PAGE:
Buyer Personas and Segmentation: One Is Not Like the Other

Lately, when I’ve been speaking to marketers about their go-to-market strategies, nearly all of them have at least mentioned creating buyer personas as part of their plan, but frequently neglect using these roles when it comes to marketing execution. It’s clear that many marketing leaders understand the importance of buyer personas on the overall customer experience, but perhaps are not so clear on how to actually determine them and use them to create strategy, content, and campaigns.

Oftentimes, a marketing leader will begin a strategy session or campaign review by sharing the names they’ve given each persona, an avatar or headshot, the interests that define each persona, education level, and several other identifying characteristics. They will typically highlight three to four of these so-called personas and take great delight in giving them full personalities.

From there, the conversation progresses to discussing overall marketing campaigns, email marketing, and other approaches and strategies. While the named ideal customer profile, or buyer persona, is nice, it seldom goes further than the introductory conversations around how to target these prospects. Suddenly, the marketer defaults to using demographic information (e.g. geography, products owned/installed, title) and perhaps behavioral attributes (e.g. downloaded a white paper, watched a video) to segment their customers. This is segmentation at its best – not proper buyer personas! Usually, the interests, names, and other descriptors used to assemble the buyer personas mentioned earlier are relegated to PowerPoints that gather dust in our hard drives.

What Is a Buyer Persona?

According to the Buyer Persona Institute, buyer personas are “built from the real words of real buyers…telling you what prospective customers are thinking and doing as they weigh their options to address a problem that your company solves.” It’s more than just a touch point on a customer’s journey – it’s providing content and messaging based on real insight from customers and prospects. And, according to a study by Aberdeen Research, marketers who use personas and map content to the buyer’s journey enjoy 73 percent higher conversions.

Buyer personas should represent an entirely new marketing approach for your company. Fair warning: Done correctly, there are no silver bullet shortcuts, and creating buyer personas will require the marketing team to do substantial research, calling on customers, prospects, and even former customers or individuals from lost deals to determine who actually comprises a buying audience and what drives them to make a purchase.

What Are the Steps for Identifying Buyer Personas?

  1. Get to know the buyers – really. I have long been an advocate for nearly everyone in the marketing department making sales calls. In fact, I consider my five-year tenure in sales to be vital to my success as a marketer – I enjoy talking with my buyers about their consideration and decision processes and hope others will as well. What better way to get to know your customers, and imagine how much a personal phone call will mean to many of them.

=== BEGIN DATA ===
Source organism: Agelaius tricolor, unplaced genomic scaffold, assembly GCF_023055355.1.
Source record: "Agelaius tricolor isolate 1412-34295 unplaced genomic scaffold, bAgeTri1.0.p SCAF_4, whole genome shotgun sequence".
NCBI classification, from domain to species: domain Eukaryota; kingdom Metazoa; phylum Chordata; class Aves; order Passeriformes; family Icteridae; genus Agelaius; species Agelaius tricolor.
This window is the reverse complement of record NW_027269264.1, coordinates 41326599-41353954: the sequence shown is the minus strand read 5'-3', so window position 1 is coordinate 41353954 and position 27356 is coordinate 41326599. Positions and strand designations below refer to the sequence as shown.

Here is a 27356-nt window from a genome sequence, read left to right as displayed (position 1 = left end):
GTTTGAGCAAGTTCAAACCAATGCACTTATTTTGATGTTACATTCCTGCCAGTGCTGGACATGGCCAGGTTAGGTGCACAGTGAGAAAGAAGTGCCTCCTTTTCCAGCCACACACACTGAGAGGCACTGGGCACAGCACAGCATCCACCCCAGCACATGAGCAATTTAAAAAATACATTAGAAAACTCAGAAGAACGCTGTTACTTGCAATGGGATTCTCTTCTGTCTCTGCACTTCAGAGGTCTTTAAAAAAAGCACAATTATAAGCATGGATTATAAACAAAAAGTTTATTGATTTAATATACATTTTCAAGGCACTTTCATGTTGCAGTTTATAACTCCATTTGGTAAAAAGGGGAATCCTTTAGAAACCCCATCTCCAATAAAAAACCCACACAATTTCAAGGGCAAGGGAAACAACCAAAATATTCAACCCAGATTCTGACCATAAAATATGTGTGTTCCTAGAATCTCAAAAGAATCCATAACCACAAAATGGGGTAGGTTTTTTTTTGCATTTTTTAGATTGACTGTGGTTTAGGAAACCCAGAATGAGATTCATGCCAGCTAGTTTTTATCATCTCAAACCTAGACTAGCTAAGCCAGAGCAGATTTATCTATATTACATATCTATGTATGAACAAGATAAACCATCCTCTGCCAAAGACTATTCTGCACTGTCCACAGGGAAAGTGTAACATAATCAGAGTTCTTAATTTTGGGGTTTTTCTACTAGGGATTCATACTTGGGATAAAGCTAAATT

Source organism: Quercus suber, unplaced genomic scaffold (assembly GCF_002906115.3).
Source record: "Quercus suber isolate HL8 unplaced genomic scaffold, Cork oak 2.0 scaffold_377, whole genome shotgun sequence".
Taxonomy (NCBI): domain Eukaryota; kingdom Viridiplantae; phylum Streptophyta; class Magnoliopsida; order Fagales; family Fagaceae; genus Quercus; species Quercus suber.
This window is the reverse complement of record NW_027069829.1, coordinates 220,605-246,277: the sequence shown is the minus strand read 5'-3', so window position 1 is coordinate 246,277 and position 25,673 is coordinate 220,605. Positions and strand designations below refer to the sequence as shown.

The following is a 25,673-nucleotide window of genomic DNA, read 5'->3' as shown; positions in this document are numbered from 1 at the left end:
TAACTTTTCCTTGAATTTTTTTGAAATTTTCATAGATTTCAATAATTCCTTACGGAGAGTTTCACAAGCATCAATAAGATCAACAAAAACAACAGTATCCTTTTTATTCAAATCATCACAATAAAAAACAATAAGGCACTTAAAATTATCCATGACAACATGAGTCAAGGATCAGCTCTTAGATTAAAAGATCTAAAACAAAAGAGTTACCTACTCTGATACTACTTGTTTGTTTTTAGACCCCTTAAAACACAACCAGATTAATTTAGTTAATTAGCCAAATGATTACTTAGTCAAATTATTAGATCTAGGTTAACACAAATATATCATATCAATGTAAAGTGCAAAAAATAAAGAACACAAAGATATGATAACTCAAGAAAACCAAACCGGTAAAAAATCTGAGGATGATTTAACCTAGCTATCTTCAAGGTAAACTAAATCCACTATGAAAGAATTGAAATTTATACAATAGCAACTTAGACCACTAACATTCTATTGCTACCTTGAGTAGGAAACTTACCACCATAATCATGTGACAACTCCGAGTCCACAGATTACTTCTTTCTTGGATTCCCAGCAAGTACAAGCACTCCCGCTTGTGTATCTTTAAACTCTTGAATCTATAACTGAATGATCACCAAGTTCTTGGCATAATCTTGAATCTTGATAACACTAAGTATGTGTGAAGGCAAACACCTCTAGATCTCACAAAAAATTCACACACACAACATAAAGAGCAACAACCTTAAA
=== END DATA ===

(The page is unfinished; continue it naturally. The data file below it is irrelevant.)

It will take time, but speaking with a variety of individuals who have had interactions with your company will be so insightful and in the end, will make the marketing department as a whole a more focused and strategic unit.

  2. Quit making stuff up. Adele Revella in her landmark book Buyer Personas quickly sheds light on the dirty secret that marketers often MSU – Make Stuff Up! That’s right, in the absence of direct buying insight (gleaned from the thorough interviews mentioned above), marketers are forced to make up marketing strategy, campaign, content, and digital tactics.

    Now is the time to declare war on MSU! So what should you do in these calls to new customers as well as the folks who did not buy from you? Take the time to conduct at least eight to 10 buyer interviews to get the real picture of not only who your customers are, but also what the buying journey is like for your products and/or services. Keep in mind that win-loss interviews, which are often conducted by sales or outside specialists, will not substitute for the interviews you needed to build buyer personas. Revella’s book will help you learn now to select the candidates for interviewing and how to ask the probing questions that will provide substantial insight.

  3. Build out buyer personas and stay on top of your game. Once your interviews are complete, you are ready to organize and interpret the findings, using the insight you’ve gleaned to facilitate the customer journey and deliver the most relevant and compelling content. Again, step-by-step instructions are found in Buyer Personas. It’s a good idea to have a few people from the marketing team continue to do one to two buyer calls each month to ensure that the personas that have been created are still accurate and that the marketing strategies you’ve implemented since creating personas have positively impacted the customer experience.

With these tips, you should be fired up about creating strategy and campaigns that really resonate with your future buyers. I highly recommend diving into Buyer Personas to get the techniques you need to be a world-class marketer.

Related reading

Overhead view of a row of four business people interviewing a young male applicant.